The United Kingdom is set to rejoin Horizon Europe, the European Union’s €95.5 billion science research programme, after a two-year absence, both sides confirmed on Thursday morning.
The deal means British scientists can once more benefit from EU funding and collaborate more closely with their European counterparts. It also signals increasingly positive EU-UK diplomatic relations.
“The EU and UK are key strategic partners and allies, and today’s agreement proves that point. We will continue to be at the forefront of global science and research,” European Commission President Ursula von der Leyen said.
UK Prime Minister Rishi Sunak said in a statement he had secured a “bespoke” agreement including “improved financial terms of association.”
Britain will be expected to contribute almost €2.6 billion per year on average in order to participate in Horizon Europe and in Copernicus, the bloc’s satellite programme.
Continued membership in the research scheme was on the UK’s post-Brexit wish list, but it could not be fulfilled due to an ongoing dispute between London and Brussels on arrangements for Northern Ireland.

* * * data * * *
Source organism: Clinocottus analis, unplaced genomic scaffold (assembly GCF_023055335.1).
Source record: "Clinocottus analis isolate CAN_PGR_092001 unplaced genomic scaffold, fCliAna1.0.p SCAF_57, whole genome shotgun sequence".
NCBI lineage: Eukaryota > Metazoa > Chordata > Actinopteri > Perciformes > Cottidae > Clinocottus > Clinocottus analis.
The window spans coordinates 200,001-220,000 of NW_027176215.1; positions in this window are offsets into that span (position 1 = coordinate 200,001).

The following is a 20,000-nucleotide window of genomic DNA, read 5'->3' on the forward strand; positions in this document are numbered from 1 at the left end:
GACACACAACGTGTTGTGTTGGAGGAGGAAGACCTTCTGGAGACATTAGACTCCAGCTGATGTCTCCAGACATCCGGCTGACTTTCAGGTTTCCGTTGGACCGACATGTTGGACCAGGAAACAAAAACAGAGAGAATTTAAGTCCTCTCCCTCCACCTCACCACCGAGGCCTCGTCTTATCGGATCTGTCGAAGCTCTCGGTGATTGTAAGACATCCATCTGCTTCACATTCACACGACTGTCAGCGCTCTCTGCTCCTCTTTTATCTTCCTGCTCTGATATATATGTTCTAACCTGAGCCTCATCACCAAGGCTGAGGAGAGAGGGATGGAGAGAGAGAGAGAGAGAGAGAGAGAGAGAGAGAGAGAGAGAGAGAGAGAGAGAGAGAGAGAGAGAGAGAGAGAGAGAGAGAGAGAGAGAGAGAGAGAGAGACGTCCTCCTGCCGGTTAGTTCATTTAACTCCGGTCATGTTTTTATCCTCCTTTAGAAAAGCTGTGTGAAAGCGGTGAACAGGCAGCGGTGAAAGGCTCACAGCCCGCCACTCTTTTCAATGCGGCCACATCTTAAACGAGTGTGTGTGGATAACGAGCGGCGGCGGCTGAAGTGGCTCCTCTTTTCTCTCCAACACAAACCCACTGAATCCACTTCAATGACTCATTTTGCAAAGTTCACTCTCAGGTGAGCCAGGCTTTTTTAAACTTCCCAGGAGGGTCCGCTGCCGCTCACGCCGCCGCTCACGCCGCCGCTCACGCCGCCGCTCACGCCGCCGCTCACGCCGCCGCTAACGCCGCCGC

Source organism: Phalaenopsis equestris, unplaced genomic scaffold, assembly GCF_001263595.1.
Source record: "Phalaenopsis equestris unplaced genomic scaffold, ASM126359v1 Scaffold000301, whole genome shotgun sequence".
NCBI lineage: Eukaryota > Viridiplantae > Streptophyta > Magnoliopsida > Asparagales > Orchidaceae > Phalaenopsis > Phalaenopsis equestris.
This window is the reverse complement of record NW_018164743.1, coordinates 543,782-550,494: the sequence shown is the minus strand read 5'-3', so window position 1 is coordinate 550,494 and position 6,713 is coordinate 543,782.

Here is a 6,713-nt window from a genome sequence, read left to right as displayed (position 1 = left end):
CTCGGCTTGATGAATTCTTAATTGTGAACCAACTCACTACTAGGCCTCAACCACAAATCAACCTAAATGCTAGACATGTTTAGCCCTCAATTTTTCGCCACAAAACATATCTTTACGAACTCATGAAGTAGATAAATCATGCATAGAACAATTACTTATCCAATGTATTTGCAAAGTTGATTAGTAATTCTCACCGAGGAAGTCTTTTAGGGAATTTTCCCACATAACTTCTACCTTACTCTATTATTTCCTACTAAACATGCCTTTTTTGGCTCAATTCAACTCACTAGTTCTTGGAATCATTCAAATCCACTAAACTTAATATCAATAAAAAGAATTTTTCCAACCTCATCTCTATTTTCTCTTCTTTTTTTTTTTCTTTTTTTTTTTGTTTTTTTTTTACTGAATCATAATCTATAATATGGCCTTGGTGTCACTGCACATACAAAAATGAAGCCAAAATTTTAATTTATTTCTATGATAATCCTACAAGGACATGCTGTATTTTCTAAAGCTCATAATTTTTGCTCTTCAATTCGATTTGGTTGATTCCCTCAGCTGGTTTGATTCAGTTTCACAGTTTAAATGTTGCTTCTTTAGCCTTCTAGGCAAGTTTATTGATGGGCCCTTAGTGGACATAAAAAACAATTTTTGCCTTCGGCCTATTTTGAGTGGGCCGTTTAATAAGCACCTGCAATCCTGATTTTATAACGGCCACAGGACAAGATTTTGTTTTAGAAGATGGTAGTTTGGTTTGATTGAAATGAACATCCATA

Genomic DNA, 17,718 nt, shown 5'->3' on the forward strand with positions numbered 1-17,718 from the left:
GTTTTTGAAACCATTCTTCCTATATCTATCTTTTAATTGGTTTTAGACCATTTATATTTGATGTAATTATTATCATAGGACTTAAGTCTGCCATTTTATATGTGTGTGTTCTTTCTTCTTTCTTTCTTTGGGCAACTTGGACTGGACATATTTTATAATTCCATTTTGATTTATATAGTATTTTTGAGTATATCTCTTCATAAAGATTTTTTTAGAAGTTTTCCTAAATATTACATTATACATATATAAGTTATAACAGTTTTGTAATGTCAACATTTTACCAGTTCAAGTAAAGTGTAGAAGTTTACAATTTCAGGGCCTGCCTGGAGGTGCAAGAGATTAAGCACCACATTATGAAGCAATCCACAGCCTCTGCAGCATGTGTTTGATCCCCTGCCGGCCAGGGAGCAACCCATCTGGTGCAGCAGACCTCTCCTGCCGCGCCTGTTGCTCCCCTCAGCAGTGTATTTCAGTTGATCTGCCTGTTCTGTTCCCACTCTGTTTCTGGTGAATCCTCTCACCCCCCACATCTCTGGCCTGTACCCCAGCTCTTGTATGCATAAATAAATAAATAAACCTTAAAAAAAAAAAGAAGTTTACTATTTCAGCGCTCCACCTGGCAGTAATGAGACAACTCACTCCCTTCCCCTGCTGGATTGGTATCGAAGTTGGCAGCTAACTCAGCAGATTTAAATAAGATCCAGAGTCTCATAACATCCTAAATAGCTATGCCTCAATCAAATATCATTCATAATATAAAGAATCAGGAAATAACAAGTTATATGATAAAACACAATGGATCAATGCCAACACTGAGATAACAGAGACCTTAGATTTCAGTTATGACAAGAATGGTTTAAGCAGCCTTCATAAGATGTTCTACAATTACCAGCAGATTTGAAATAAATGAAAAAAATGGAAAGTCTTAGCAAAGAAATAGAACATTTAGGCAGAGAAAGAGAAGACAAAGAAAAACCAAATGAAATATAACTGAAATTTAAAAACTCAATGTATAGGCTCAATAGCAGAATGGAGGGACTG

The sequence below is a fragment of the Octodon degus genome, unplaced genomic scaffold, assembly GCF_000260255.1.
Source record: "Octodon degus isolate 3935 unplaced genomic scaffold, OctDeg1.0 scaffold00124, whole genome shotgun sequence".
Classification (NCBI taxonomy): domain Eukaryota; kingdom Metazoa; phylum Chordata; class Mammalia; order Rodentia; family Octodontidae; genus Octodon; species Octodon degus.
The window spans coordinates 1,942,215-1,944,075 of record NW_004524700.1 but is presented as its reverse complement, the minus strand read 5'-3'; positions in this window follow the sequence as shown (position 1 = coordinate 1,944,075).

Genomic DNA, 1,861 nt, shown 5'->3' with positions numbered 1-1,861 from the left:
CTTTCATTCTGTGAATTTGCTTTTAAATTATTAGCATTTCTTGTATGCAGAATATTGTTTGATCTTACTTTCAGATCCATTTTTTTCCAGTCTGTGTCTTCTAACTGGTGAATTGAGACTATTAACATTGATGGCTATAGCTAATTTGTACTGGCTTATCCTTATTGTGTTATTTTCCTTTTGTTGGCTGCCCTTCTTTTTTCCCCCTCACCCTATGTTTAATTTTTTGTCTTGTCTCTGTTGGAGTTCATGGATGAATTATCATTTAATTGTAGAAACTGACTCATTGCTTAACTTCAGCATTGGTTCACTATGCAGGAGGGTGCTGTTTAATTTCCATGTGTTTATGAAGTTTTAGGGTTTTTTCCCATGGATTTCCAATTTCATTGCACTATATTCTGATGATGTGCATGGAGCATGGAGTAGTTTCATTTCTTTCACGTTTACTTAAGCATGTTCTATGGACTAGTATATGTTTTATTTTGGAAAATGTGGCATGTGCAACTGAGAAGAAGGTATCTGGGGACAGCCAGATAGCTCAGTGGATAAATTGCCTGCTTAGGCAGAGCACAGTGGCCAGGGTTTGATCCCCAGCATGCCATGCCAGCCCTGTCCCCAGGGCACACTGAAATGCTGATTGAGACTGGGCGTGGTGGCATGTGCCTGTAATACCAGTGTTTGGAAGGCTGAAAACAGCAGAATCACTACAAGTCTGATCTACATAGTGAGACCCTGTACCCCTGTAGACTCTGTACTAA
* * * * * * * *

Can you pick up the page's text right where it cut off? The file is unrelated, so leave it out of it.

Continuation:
But talks resumed in February after both sides struck a new deal on post-Brexit arrangements, the Windsor Framework.
The UK was previously one of the main recipients of EU grants under the Horizon programme, used to fund key research in science and technology.
British universities had repeatedly warned that failing to secure post-Brexit access to EU research funds could severely undermine the UK’s academic leadership and cause a brain drain.
Earlier this week, the incoming EU research chief Iliana Ivanova underlined the importance of creating “stronger ties with like-minded countries” by “associating them to Union programs.” She has also suggested the UK’s association to the programme could help secure further investments.
Brussels is also currently in negotiations with Switzerland over access to the Horizon scheme.
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